In the old days at a tire manufacturing site of a company that shall remain nameless, workers on the production line had a row of lights over their work station.Each light could be green or red, showing whether that aspect of their production process was working with full efficiency or not.

The workers took pride in getting all the lights green before the end of their shift, so that they could climb up onto the railings where they were visible to everyone else, and have a relaxed smoke as a demonstration to all that they had got everything running perfectly.It was their de facto incentive system.

The downside to it was that in left every aspect of their production process untended, there was a result that shortly after the next shift took over, every aspect of the process went down at the same time.The new shift then wrestled with malfunctioning production for several hours, until they too could get all the lights green in the last few minutes of their shift, and climb up to have their smoke…

The point is that people will structure their behavior in response to the incentives available.

You need to be very clear in your own mind, therefore, about what behavior you want to encourage, and what the peripheral impact will be.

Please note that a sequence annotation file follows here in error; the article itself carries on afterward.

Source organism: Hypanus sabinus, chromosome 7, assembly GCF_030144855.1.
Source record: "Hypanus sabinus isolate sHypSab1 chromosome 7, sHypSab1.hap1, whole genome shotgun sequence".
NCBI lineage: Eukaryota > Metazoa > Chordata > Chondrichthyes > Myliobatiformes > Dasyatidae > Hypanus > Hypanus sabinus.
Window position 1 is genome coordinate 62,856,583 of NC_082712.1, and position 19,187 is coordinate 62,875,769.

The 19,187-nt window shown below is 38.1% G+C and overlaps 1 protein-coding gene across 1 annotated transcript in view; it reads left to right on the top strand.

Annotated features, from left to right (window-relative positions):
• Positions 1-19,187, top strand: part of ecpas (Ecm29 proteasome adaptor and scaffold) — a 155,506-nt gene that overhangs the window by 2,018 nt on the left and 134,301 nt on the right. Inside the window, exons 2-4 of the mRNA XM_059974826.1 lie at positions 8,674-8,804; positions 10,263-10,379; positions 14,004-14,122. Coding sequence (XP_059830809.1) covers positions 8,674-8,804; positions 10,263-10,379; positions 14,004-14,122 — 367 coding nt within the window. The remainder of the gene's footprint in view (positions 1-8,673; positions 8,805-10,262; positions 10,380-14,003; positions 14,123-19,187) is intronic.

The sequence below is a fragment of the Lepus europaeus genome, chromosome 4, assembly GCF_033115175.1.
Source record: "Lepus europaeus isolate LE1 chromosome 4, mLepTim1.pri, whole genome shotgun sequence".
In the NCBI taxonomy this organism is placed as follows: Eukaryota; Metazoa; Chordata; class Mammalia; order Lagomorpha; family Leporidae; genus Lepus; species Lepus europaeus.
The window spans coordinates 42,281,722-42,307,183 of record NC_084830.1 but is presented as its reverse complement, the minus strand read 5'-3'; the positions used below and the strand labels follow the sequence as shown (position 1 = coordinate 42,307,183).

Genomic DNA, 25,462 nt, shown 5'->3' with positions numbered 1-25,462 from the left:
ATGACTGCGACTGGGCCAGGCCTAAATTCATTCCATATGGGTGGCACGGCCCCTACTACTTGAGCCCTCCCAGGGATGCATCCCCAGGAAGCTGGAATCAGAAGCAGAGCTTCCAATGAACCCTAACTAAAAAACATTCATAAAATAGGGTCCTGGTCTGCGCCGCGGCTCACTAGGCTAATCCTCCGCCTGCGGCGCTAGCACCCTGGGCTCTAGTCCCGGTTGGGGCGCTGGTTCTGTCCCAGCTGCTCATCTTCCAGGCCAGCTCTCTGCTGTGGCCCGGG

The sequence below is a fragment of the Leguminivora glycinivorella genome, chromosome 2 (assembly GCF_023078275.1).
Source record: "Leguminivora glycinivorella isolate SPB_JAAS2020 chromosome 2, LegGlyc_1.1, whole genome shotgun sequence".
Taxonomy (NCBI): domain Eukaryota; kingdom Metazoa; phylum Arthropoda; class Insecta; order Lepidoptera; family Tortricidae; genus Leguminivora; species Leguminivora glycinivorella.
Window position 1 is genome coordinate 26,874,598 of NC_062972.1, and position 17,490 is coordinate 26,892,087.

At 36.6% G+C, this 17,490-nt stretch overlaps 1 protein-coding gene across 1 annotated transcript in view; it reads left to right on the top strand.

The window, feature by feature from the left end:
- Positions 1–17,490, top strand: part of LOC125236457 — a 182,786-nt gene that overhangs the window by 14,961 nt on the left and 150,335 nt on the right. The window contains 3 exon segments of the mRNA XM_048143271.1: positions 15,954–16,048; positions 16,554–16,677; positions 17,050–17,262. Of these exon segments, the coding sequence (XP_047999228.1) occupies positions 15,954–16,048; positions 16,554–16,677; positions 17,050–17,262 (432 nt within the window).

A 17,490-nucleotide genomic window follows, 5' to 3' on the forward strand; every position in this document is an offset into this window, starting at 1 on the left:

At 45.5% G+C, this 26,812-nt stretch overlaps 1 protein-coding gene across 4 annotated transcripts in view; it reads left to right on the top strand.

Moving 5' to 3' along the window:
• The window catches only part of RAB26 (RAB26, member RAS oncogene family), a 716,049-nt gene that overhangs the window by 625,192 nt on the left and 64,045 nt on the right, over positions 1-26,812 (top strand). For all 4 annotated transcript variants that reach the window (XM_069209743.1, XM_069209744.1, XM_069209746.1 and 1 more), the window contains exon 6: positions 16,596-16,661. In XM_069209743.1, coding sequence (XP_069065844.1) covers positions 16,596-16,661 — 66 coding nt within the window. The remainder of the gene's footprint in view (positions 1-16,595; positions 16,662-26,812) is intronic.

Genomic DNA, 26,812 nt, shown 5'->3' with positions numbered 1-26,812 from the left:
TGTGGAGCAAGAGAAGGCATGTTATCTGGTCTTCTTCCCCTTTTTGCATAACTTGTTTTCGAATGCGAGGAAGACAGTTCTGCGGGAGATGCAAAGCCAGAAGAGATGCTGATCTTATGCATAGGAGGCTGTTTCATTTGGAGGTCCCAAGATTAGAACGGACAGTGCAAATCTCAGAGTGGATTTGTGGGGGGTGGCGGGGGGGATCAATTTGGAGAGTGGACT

In our Income/Outcome business simulations we can demonstrate some fundamental financial truths about business decision-making.

If you measure (and reward) an operation on Sales, it will increase market share – which it can do more easily with lower prices, losing you money.

If you switch to rewarding Profit, the operation will make money for you, which is strictly Income Statement thinking.Typically it makes money by tying up vast amounts of capital all over the Balance Sheet, in buying more efficient machines (lower unit cost), bulk purchases of inventories (lower unit cost), giving customers longer to pay (higher prices), and so on.This can bankrupt you, as the cash outflow can more than offset the profits.

If you then tie the Income Statement and Balance Sheet together through some ratio like Return On Assets, and reward the operation on that number, it is likely to improve the ratio by selling off assets rather than by improving profits.This can lead to short-term gains and a disastrous longer-term situation.

Income/Outcome workshops are designed to improve business acumen, not just by improving business literacy and familiarity with financial concepts, but by showing the impact of decisions.Business decisions don’t just impact the bottom line; every decision made in any one department impacts the ability of every other department to make good decisions.

Better understanding of the impact on other departments has multiple benefits: enhanced support for them; increased teamwork and respect; a more rapid and accurate flow of information in the company; improved personal morale, and therefore reduced turnover and improper use of sick days; and, of course, increased profits.